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their hearers into enthusiasm, till "the Kingdom of Heaven suffered violence, and the violent took it by force."

And when these had entered it, many of them, doubtless, would wax cold in love, and fall away; for many had entered only on impulse; many, with Simon Magus, on wonder or curiosity; many from a mere augmentative belief, which leads as readily into heresy as into the Truth. But still, those who had the seed of God within them, would become neither offences in the Church, nor apostates, nor heretics; but would find day by day, as love increased, increased experience that what they had ventured boldly, amid conflicting evidence, of sight against sight, and reason against reason, with many things against it, but more things for it, they had ventured well. The examples of meekness, cheerfulness, contentment, silent endurance, private self-denial, fortitude, brotherly love, perseverance in well-doing, which would from time to time meet them in their new kingdom,—the sublimity and harmony of the Church's doctrine,-the touching and subduing beauty of her services and appointments,-their consciousness of her virtue, divinely imparted, upon themselves, in subduing, purifying, changing them, the bountifulness of her almsgiving, her power, weak as she was and despised, over the statesmen and philosophers of the world,—her consistent and steady aggression upon it, moving forward in spite of it on all sides at once, like the wheels in the Prophet's vision, and this in contrast with the ephemeral and variable outbreaks of sectarianism, the unanimity and intimacy existing between her widely-separated branches, — the mutual sympathy and correspondence of men of hostile nations and foreign languages, the simplicity of her ascetics, the gravity of her Bishops, the awful glory shed around her Martyrs, and the mysterious and recurring traces of miraculous agency here and there, once and again,

according as the Spirit willed,-these and the like persuasives acted on them day by day, turning the whisper of their hearts into an habitual conviction, and establishing in the reason what had been begun in the will. And thus has the Church been upheld ever since by an appeal to the People, to the necessities of human nature, the anxieties of conscience, and the instincts of purity; forcing upon Kings a sufferance or protection which they fain would dispense with, and upon Philosophy a grudging submission and a reserved and limited recognition. ("Lectures on Justification," pp. 267-272.)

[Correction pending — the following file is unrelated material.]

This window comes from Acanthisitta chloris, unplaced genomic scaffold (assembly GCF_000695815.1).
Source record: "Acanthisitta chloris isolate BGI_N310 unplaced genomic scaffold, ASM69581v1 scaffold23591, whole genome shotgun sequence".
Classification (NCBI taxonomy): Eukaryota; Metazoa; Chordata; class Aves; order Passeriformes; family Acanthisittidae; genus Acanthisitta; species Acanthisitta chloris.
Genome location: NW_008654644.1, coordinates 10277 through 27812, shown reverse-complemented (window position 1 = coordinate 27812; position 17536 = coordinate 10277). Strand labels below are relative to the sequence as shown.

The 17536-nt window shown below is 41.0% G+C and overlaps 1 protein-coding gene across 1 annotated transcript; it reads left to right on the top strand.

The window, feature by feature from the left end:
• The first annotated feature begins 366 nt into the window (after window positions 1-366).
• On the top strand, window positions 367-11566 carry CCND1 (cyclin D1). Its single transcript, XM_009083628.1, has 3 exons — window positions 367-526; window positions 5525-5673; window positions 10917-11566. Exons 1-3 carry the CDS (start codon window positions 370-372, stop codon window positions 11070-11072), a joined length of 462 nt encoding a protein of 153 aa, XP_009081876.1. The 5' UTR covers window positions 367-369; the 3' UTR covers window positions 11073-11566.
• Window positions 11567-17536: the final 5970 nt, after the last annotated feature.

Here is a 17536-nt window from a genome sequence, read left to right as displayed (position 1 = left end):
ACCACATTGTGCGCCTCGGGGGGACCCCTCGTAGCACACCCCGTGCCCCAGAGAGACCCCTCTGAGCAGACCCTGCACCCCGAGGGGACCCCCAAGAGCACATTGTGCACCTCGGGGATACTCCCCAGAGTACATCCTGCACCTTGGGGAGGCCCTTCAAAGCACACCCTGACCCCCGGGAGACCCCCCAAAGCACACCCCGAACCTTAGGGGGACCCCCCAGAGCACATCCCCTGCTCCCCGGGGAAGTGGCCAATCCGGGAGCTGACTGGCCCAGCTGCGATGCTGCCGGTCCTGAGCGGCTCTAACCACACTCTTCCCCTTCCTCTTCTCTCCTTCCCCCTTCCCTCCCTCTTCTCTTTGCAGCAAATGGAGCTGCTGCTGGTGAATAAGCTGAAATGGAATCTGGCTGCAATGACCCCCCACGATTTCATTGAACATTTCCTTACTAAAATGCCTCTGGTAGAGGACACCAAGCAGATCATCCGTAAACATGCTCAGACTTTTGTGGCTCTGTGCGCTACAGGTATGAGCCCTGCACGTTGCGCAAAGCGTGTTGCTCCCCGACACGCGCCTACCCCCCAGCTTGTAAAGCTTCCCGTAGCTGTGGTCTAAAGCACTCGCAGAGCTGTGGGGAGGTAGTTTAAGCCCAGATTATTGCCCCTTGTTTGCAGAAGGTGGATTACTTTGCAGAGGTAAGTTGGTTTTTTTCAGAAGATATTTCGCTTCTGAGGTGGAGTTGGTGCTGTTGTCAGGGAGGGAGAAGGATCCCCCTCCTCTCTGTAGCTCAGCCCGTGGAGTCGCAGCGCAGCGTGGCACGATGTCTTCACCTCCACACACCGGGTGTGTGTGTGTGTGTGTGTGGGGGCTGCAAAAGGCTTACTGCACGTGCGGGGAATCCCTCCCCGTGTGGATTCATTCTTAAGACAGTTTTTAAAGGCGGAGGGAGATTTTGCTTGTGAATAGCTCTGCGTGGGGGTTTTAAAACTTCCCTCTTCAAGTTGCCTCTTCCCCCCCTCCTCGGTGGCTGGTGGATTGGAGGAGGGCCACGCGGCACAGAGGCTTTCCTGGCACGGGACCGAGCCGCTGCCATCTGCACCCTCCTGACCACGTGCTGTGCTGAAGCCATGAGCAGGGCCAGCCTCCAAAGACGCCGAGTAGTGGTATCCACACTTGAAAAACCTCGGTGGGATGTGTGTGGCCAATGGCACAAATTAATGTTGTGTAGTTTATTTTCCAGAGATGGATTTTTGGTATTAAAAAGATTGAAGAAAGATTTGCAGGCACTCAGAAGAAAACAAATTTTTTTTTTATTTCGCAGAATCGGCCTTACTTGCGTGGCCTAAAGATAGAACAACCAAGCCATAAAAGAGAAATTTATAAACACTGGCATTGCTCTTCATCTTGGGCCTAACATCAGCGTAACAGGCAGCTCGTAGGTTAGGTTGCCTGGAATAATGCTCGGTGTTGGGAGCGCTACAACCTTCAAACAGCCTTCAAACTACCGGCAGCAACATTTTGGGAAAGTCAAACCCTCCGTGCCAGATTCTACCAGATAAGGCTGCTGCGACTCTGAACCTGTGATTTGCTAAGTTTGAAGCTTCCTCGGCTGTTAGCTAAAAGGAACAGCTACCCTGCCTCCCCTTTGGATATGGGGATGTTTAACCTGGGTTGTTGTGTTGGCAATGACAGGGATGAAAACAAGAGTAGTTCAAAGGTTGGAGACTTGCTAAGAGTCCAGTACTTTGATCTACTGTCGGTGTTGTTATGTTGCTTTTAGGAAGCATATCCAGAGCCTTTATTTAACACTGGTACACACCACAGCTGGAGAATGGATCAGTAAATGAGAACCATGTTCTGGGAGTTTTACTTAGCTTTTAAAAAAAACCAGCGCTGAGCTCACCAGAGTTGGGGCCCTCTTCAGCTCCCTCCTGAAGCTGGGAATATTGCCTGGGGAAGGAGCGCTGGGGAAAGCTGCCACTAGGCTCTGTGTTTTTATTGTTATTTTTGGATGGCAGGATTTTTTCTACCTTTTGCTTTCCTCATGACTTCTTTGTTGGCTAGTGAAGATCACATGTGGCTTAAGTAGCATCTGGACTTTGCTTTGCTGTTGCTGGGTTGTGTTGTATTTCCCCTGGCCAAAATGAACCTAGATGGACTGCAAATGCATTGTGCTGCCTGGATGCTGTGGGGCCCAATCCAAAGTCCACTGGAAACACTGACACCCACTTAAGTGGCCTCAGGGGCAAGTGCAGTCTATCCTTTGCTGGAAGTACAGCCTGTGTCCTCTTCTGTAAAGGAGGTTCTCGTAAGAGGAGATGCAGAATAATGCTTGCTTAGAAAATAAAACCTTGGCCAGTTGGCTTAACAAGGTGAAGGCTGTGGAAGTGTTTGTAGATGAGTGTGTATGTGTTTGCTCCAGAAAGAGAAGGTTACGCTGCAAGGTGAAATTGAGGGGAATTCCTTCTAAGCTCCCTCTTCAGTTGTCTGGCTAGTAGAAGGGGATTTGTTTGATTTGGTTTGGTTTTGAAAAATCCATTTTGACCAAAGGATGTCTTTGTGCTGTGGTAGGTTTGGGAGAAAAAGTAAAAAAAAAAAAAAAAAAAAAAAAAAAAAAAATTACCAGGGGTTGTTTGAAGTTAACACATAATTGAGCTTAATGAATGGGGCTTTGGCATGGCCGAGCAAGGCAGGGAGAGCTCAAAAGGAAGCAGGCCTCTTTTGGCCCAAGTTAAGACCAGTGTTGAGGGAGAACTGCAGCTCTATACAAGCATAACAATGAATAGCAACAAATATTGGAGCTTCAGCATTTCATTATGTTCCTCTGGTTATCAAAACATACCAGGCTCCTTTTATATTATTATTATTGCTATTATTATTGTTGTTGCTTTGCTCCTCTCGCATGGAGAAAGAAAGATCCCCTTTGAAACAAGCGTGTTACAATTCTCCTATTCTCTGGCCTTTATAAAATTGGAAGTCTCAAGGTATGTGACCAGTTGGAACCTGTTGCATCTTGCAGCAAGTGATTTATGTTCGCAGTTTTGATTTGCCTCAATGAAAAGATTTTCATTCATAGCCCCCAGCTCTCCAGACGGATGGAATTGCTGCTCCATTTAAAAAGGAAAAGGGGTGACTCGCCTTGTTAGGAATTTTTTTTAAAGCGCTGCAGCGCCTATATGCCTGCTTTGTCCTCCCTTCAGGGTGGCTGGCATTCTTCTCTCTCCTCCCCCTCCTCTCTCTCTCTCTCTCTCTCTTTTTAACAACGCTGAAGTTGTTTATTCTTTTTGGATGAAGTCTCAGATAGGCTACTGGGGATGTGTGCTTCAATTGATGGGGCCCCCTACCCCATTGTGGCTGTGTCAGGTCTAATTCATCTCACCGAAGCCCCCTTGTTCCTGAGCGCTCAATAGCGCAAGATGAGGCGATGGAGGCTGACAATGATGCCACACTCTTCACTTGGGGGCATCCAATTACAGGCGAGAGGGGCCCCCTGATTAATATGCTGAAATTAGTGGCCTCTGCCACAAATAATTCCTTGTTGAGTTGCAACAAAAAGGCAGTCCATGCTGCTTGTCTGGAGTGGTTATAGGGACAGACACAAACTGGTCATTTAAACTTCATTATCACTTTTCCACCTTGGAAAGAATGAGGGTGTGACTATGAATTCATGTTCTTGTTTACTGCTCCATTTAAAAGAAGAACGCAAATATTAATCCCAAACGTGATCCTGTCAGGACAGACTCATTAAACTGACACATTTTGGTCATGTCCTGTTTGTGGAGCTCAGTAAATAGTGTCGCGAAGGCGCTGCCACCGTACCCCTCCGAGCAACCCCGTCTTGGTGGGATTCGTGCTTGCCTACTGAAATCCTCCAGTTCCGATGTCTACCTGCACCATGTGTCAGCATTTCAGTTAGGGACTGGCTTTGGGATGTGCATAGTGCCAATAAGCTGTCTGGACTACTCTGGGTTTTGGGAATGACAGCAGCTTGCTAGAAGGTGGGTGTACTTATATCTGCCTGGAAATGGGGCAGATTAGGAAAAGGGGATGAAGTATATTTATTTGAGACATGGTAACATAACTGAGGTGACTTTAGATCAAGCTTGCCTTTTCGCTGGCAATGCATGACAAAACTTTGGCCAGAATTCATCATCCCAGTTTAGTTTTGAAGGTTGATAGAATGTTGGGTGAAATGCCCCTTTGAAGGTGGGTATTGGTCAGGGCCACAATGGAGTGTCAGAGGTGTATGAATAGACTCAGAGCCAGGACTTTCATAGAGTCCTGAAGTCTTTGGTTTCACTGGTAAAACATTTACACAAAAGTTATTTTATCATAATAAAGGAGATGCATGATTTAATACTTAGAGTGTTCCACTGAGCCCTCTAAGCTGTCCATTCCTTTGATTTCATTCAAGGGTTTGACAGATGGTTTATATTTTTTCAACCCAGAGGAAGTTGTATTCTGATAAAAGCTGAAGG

VERY Sovereign State will naturally feel a jealousy of an imperium in imperio, though not every State is in a condition to give expression to it. England has indulged that jealousy to the full, and has assumed a bearing towards the military profession much the same as she shows towards the ecclesiastical. There is, indeed, a close analogy between the two powers, both in themselves and in their relation to the State; and, in order to explain the position of the army in England, I cannot do better than refer to the position which in this country has been assigned to the Church. The Church and the Army are respectively the instruments of moral and material force, and are real powers in their own respective fields of operation. They necessarily have common sympathies and an intense esprit de corps. They are, in consequence, the strongest supports or the most formidable opponents of the State to which they belong, and require to be subjected, beyond any mistake, to its sovereignty. In England, sensitively suspicious of combination and system, three precautions have been taken in dealing with the soldier and the parson-(I hope I may be familiar without offence)—precautions borrowed from the necessary treatment of wild animals(1) to tie him up; (2) to pare his claws; and (3) to keep

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